Getting Started as a Graphic Designer

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Once you get nearer to completing your degree or classes, you will most likely want to continue your journey to the next step. Finding work and building your personal brand, should be your goal.  We wanted to give you some direction to helping you get you started on the right path to finding work right away.

There are several ways in which you can get begin your quest for paid work that doesn’t require you to give up 40+ hours a week or must be free. If you don’t ask, you won’t receive, and that is especially true when looking for paid gigs. You may hear Millennials speaking of “The Hustle” who spend each day at the beach doing nothing. One guarantee in life is “Do nothing, and nothing will happen.” Get on places like Craigslist and offer to do services at a reasonable and competitive rate. On the contrary to what the stigmatism is to CL, it’s proven time and time again to be a resourceful place that can heed good results. You can also advertise on Facebook, Fiverr, and Up works for creative services where you’re available.

In most cases, seasoned professionals are getting the top dollar in the industry for work. Why shouldn’t they when they have put in the time to become a master craftsman? Don’t worry you’ll get there too. The way to understand pricing or what to charge someone is to call other designers and ask for their rates. Look online at price sheets or do some ghost shopping and get the prices directly. Then, take into consideration your years of experience. Any good business will be somewhere in the middle. In some cases, it pays off to do some pro-bono work. Depending on what the terms are for the job.  A trendy agency trick is to ask you to do a mock job or a test job. Make the decision to abide by their offer. If they are potentially an employer you’d like to work for and they’re offering an excellent package, then it might make sense to show them what you know.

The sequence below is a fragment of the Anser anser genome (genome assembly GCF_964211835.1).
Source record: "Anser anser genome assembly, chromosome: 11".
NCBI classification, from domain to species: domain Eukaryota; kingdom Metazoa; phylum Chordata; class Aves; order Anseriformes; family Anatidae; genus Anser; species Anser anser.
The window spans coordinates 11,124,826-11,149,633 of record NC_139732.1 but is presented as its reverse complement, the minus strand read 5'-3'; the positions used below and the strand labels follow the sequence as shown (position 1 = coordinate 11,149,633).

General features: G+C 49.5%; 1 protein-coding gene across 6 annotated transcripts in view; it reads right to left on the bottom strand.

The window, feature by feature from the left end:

Also, your skills can sometimes outweigh your experience. Actual designers get better through time, but if you are super artistic and the hiring manager likes you, then you might have a jump start on that career.

Let’s way on the air of caution in some situations. A bit of warning when working for free is to understand and know when to walk away from a job. Don’t allow yourself to be taken advantage when people ask you to work without pay. Freelancers are always running into instances where they don’t get paid; they’re requested to go over and beyond what the work of scope is, etc., Be sure to have a contract or work for hire agreement with every job request, set up a responsible accounting system. Even places such as PayPal can be an asset. If there is money involved, require a deposit for the work, at least 50% and let the team know your terms BEFORE you begin any work.

Contracts and work for hire agreements are vital to maintaining a healthy business. Even when you’re a freelancer, you need to have these items. In retrospect, a lawyer drafting these is the most efficient way to go. However, if you can’t afford attorney’s fees, at least put everything in writing. That includes pro-bono work as well. The last thing you want is hiccups for such redundant lack of detail.

With the help of your school counselors and taking responsibility for growing your skills and business, you will be well on the road to success. Be sure to get the feedback from your instructors as well, since many of them have worked in the field at some point. Best of luck to you.

 

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